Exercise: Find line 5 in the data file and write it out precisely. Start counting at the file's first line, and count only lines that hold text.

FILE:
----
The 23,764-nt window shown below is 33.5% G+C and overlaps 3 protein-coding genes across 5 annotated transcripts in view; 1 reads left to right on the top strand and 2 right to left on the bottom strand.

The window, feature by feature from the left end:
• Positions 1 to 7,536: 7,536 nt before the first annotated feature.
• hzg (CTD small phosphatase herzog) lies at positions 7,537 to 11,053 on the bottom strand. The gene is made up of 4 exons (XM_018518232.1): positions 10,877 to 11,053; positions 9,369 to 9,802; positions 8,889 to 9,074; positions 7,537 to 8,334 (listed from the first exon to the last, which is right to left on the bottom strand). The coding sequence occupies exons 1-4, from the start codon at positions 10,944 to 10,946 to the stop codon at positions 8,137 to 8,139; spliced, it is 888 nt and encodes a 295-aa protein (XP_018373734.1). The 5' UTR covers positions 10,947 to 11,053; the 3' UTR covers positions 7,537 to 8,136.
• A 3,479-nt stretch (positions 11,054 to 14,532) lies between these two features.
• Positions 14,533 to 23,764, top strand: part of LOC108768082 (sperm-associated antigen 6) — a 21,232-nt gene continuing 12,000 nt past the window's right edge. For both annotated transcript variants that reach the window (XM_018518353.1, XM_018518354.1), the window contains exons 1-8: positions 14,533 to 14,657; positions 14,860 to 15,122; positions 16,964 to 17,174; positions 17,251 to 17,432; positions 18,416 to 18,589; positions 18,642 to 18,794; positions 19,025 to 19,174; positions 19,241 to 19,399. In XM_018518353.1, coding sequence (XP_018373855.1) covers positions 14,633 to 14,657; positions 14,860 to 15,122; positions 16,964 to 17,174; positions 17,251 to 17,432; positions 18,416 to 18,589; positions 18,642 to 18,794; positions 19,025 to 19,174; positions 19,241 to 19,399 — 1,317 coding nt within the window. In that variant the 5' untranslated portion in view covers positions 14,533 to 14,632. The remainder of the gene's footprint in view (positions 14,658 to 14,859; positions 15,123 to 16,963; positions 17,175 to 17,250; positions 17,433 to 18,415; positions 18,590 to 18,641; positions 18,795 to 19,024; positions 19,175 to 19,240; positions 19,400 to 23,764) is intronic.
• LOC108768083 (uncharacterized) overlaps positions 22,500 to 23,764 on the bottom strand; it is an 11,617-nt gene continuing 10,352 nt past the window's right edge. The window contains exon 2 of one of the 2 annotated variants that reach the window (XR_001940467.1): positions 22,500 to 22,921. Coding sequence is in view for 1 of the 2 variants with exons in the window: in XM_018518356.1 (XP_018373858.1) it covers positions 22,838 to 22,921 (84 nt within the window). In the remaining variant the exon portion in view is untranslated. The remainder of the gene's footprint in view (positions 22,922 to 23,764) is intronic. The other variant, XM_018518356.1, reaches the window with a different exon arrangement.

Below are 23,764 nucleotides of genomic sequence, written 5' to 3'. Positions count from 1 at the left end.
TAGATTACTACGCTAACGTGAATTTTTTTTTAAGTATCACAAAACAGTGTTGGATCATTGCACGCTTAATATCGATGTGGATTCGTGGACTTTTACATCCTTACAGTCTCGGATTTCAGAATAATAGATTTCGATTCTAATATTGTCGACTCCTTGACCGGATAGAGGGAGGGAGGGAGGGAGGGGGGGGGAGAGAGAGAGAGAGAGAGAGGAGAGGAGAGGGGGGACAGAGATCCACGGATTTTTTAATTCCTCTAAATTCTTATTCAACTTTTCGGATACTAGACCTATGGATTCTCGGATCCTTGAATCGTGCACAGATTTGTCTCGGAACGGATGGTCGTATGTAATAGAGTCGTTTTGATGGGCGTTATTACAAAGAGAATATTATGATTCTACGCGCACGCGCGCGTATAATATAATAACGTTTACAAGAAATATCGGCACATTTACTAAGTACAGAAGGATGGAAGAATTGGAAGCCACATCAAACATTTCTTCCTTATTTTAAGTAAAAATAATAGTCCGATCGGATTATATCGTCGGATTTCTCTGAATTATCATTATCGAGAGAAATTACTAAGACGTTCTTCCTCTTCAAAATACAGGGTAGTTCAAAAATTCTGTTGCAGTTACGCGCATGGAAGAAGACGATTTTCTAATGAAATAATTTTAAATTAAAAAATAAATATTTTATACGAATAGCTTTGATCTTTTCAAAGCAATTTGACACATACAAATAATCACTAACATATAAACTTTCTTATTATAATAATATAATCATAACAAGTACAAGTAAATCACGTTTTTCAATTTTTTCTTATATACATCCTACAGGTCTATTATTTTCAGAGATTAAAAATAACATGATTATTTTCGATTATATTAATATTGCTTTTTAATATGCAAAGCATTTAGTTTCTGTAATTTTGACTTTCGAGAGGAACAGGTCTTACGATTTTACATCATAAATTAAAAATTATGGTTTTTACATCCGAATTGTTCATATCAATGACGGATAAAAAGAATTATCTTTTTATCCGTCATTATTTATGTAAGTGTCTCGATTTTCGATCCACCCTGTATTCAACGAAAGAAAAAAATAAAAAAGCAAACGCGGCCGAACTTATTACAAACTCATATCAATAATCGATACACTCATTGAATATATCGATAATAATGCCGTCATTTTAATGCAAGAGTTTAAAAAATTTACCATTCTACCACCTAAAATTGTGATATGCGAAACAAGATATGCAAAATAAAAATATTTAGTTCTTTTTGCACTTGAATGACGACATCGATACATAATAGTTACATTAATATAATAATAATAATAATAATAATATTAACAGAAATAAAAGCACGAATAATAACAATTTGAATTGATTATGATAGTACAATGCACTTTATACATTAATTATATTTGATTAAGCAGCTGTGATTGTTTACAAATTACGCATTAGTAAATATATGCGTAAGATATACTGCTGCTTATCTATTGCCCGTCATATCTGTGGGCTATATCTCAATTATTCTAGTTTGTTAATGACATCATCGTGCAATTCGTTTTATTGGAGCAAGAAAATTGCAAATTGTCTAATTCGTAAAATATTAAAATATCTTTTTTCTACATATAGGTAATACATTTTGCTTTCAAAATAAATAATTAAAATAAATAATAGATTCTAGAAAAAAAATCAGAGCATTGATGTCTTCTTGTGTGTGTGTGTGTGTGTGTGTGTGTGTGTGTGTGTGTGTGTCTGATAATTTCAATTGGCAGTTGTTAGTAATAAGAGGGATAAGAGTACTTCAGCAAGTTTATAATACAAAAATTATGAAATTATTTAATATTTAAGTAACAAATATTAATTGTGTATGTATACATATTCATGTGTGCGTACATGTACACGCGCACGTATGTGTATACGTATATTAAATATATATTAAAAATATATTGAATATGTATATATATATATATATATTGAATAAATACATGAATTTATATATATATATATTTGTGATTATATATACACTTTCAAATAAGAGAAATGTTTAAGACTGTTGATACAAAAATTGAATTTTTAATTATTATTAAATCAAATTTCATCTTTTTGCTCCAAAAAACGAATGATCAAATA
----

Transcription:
• A 3,479-nt stretch (positions 11,054 to 14,532) lies between these two features.